Canine Addison's Info
Addison's Disease - Hypoadrenocorticism
Addison's Disease is *not*
a death sentence, as long as your dog
receives appropriate treatment. Dogs with Addison's Disease are unable
to produce one or two adrenal hormones, and treatment consists of
replacing those hormones with artificial substitutes: ie, hormone
properly medicated ADog shouldn’t look, act, or feel any different than
a dog whose adrenal glands were providing those hormones. Inside and
out, all signs of the disease, and the medications used to treat it,
should be invisible!
first hormone that's missing (the ONLY one missing in dogs with primary
"Atypical" or secondary Addison's) is cortisol, which manages
metabolism, stress, blood pressure and the general sense of well being.
Cortisol is a GLUCocorticoid (think glucose, sugar, energy) and is
artificially supplemented with a low DAILY dose of prednisone or some
other oral glucocorticoid (prednisolone, hydrocortisone, etc.) The
correct dose of prednisone cannot be measured with a blood test - it's
determined by your observations: the lowest dose that keeps your dog
symptom free, happy and eating!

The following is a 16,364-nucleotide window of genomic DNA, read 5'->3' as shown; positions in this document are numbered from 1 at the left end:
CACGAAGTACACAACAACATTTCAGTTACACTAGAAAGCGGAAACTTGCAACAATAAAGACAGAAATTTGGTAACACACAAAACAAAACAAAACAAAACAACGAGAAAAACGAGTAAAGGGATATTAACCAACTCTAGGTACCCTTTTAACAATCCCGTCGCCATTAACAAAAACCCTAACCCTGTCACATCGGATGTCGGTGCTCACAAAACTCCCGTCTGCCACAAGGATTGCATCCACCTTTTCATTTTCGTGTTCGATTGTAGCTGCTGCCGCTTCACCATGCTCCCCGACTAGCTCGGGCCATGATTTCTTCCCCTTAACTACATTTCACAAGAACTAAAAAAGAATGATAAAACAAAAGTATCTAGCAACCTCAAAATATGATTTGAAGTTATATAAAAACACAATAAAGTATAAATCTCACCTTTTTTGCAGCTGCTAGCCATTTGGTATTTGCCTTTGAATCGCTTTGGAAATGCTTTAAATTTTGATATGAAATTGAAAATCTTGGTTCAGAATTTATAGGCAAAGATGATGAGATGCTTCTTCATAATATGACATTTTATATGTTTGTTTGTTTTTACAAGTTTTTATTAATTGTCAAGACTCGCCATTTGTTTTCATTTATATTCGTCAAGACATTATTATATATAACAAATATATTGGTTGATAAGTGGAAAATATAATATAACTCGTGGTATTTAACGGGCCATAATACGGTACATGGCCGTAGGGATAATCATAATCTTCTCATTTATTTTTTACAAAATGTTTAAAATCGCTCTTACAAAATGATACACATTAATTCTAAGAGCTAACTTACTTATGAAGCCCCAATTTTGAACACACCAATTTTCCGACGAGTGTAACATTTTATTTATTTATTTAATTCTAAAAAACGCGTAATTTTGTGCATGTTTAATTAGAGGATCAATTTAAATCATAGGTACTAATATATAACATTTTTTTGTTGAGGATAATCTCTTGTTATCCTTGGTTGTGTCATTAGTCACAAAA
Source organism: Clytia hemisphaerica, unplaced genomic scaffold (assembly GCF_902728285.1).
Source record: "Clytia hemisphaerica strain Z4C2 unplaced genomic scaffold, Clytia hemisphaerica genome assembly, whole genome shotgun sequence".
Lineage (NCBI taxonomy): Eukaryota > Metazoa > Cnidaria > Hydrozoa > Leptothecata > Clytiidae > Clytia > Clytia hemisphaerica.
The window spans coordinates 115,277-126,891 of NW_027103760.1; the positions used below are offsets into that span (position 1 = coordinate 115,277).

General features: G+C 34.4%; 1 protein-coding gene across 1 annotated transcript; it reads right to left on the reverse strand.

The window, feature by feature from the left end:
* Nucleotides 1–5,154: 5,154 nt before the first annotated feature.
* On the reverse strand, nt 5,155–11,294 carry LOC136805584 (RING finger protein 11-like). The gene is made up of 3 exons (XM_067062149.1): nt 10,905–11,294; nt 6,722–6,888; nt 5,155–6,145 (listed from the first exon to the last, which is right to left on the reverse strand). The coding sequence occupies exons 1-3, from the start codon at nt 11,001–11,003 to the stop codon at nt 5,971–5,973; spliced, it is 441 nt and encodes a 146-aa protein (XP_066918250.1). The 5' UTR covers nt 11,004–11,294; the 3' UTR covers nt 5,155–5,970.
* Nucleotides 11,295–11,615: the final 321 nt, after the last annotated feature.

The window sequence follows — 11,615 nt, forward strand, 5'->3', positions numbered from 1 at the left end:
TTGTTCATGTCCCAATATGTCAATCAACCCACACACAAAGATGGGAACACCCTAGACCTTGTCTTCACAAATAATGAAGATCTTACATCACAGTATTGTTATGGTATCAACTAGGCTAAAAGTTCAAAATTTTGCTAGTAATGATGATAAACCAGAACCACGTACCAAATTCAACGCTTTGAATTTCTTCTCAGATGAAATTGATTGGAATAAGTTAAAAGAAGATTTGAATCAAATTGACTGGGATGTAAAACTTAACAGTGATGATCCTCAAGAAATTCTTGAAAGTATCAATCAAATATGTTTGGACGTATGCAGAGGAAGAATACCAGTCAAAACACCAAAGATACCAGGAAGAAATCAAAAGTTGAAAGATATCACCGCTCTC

second hormone that's missing (in dogs with primary "Typical" Addison's
only) is aldosterone, which manages amd balances the electrolytes in
the body. Aldosterone is a MINERALocorticoid (think minerals: salt,
sodium, potassium) and is artificially supplemented with monthly
injections of DOCP (Percorten-V
and Zycortal are identical, except for preservatives and
daily oral dosing with Florinef, in amounts sufficient to achieve and
maintain normal, balanced levels of these minerals.
are recommended *starting* doses for Florinef (one 0.1 mg tablet
for every TEN pounds of body weight) and DOCP (1.0 ml for 25
body weight), recent studies indicate excellent results can be
a “low dose protocol” with DOCP.
you begin high, low or in between, the *correct* dose must be
individualized, determined by closely monitoring electrolyte levels and
adjusting the dose according to the individual dog’s
goal is to maintain potassium and sodium values at a "happy medium" of
whatever reference range the testing lab states on your dog's lab
either extreme end of these ranges are usually not a "comfort zone" for
your Addisonian dog, and can actually be life-threatening!
personalized guidance and immediate feedback, please check into the
“Canine Addison’s Resources & Education (CARE)” support group on
Facebook. For your convenience, below is a direct link:
with Addison's Disease can and DO lead full and happy lives once
they're provided with artificial replacements for the hormones their
adrenal glands are no longer producing!
us: Catherine's story... Introducing "Catherine" (Lady Catherine von
Licorice, CGC), diagnosed with Primary/Typical Addison's Disease
12/11/99) The story of Catherine's diagnosis was second in a three part
series of articles on Canine Addison's Disease, published by Ginnie
Saunders on "DaDane of the Week". http://www.Ginnie.com/DaDane369.shtml
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